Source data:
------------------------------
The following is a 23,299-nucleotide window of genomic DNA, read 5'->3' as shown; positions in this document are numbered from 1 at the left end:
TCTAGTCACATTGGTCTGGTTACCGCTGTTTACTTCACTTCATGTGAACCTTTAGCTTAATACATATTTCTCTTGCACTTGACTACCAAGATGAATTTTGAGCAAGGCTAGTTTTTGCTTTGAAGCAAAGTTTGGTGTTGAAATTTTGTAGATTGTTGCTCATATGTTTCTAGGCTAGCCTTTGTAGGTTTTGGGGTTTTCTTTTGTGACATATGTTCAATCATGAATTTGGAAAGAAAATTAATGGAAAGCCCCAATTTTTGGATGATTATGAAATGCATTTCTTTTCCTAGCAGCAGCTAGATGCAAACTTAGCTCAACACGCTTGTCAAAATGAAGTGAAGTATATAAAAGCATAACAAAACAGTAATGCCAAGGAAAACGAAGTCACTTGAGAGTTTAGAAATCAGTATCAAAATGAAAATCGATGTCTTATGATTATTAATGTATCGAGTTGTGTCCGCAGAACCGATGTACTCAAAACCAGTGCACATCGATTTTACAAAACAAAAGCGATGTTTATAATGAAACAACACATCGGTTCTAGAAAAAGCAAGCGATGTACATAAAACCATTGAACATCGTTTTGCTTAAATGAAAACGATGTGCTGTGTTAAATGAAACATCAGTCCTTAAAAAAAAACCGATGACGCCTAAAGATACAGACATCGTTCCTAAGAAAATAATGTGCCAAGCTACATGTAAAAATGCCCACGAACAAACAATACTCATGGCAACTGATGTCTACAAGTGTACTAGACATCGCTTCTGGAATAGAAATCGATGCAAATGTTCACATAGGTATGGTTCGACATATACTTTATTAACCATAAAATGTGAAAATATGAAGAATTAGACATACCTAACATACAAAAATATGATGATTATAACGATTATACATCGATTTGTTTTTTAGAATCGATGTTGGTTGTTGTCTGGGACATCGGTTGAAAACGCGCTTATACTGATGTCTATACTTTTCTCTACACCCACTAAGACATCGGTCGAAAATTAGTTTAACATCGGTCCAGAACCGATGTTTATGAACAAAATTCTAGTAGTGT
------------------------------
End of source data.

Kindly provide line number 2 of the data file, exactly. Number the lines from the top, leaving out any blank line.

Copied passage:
TCTAGTCACATTGGTCTGGTTACCGCTGTTTACTTCACTTCATGTGAACCTTTAGCTTAATACATATTTCTCTTGCACTTGACTACCAAGATGAATTTTGAGCAAGGCTAGTTTTTGCTTTGAAGCAAAGTTTGGTGTTGAAATTTTGTAGATTGTTGCTCATATGTTTCTAGGCTAGCCTTTGTAGGTTTTGGGGTTTTCTTTTGTGACATATGTTCAATCATGAATTTGGAAAGAAAATTAATGGAAAGCCCCAATTTTTGGATGATTATGAAATGCATTTCTTTTCCTAGCAGCAGCTAGATGCAAACTTAGCTCAACACGCTTGTCAAAATGAAGTGAAGTATATAAAAGCATAACAAAACAGTAATGCCAAGGAAAACGAAGTCACTTGAGAGTTTAGAAATCAGTATCAAAATGAAAATCGATGTCTTATGATTATTAATGTATCGAGTTGTGTCCGCAGAACCGATGTACTCAAAACCAGTGCACATCGATTTTACAAAACAAAAGCGATGTTTATAATGAAACAACACATCGGTTCTAGAAAAAGCAAGCGATGTACATAAAACCATTGAACATCGTTTTGCTTAAATGAAAACGATGTGCTGTGTTAAATGAAACATCAGTCCTTAAAAAAAAACCGATGACGCCTAAAGATACAGACATCGTTCCTAAGAAAATAATGTGCCAAGCTACATGTAAAAATGCCCACGAACAAACAATACTCATGGCAACTGATGTCTACAAGTGTACTAGACATCGCTTCTGGAATAGAAATCGATGCAAATGTTCACATAGGTATGGTTCGACATATACTTTATTAACCATAAAATGTGAAAATATGAAGAATTAGACATACCTAACATACAAAAATATGATGATTATAACGATTATACATCGATTTGTTTTTTAGAATCGATGTTGGTTGTTGTCTGGGACATCGGTTGAAAACGCGCTTATACTGATGTCTATACTTTTCTCTACACCCACTAAGACATCGGTCGAAAATTAGTTTAACATCGGTCCAGAACCGATGTTTATGAACAAAATTCTAGTAGTGT